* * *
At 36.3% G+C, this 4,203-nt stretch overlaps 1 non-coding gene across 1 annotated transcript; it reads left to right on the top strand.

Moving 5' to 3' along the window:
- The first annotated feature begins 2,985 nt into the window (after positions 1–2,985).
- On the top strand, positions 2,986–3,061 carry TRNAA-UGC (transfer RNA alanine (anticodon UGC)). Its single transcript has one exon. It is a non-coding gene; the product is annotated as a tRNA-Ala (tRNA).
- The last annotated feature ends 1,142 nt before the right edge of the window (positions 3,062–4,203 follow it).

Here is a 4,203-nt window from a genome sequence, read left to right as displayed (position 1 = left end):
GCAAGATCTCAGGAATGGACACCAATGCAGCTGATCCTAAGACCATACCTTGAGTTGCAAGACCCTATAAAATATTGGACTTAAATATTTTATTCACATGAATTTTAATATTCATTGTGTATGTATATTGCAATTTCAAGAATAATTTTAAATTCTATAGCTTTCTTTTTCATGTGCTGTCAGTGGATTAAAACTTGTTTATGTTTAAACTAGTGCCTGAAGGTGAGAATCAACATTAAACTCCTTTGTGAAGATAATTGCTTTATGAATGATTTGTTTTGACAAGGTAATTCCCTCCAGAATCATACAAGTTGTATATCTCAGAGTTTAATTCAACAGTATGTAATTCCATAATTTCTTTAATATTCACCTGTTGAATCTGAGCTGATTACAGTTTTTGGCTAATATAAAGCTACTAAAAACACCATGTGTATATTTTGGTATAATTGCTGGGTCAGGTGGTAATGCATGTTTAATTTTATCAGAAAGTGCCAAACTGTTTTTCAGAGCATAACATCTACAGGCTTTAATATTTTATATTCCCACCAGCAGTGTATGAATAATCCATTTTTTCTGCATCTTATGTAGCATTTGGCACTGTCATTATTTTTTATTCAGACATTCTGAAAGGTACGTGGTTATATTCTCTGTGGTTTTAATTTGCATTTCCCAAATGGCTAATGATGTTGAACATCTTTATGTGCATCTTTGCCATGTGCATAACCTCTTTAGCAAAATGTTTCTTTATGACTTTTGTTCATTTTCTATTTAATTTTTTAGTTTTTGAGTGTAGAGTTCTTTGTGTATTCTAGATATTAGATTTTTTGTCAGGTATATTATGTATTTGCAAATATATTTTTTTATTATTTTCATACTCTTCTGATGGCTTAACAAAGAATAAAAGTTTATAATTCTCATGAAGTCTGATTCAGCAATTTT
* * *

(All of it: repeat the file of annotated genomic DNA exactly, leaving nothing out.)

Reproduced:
At 36.3% G+C, this 4,203-nt stretch overlaps 1 non-coding gene across 1 annotated transcript; it reads left to right on the top strand.

Moving 5' to 3' along the window:
- The first annotated feature begins 2,985 nt into the window (after positions 1–2,985).
- On the top strand, positions 2,986–3,061 carry TRNAA-UGC (transfer RNA alanine (anticodon UGC)). Its single transcript has one exon. It is a non-coding gene; the product is annotated as a tRNA-Ala (tRNA).
- The last annotated feature ends 1,142 nt before the right edge of the window (positions 3,062–4,203 follow it).

Here is a 4,203-nt window from a genome sequence, read left to right as displayed (position 1 = left end):
GCAAGATCTCAGGAATGGACACCAATGCAGCTGATCCTAAGACCATACCTTGAGTTGCAAGACCCTATAAAATATTGGACTTAAATATTTTATTCACATGAATTTTAATATTCATTGTGTATGTATATTGCAATTTCAAGAATAATTTTAAATTCTATAGCTTTCTTTTTCATGTGCTGTCAGTGGATTAAAACTTGTTTATGTTTAAACTAGTGCCTGAAGGTGAGAATCAACATTAAACTCCTTTGTGAAGATAATTGCTTTATGAATGATTTGTTTTGACAAGGTAATTCCCTCCAGAATCATACAAGTTGTATATCTCAGAGTTTAATTCAACAGTATGTAATTCCATAATTTCTTTAATATTCACCTGTTGAATCTGAGCTGATTACAGTTTTTGGCTAATATAAAGCTACTAAAAACACCATGTGTATATTTTGGTATAATTGCTGGGTCAGGTGGTAATGCATGTTTAATTTTATCAGAAAGTGCCAAACTGTTTTTCAGAGCATAACATCTACAGGCTTTAATATTTTATATTCCCACCAGCAGTGTATGAATAATCCATTTTTTCTGCATCTTATGTAGCATTTGGCACTGTCATTATTTTTTATTCAGACATTCTGAAAGGTACGTGGTTATATTCTCTGTGGTTTTAATTTGCATTTCCCAAATGGCTAATGATGTTGAACATCTTTATGTGCATCTTTGCCATGTGCATAACCTCTTTAGCAAAATGTTTCTTTATGACTTTTGTTCATTTTCTATTTAATTTTTTAGTTTTTGAGTGTAGAGTTCTTTGTGTATTCTAGATATTAGATTTTTTGTCAGGTATATTATGTATTTGCAAATATATTTTTTTATTATTTTCATACTCTTCTGATGGCTTAACAAAGAATAAAAGTTTATAATTCTCATGAAGTCTGATTCAGCAATTTT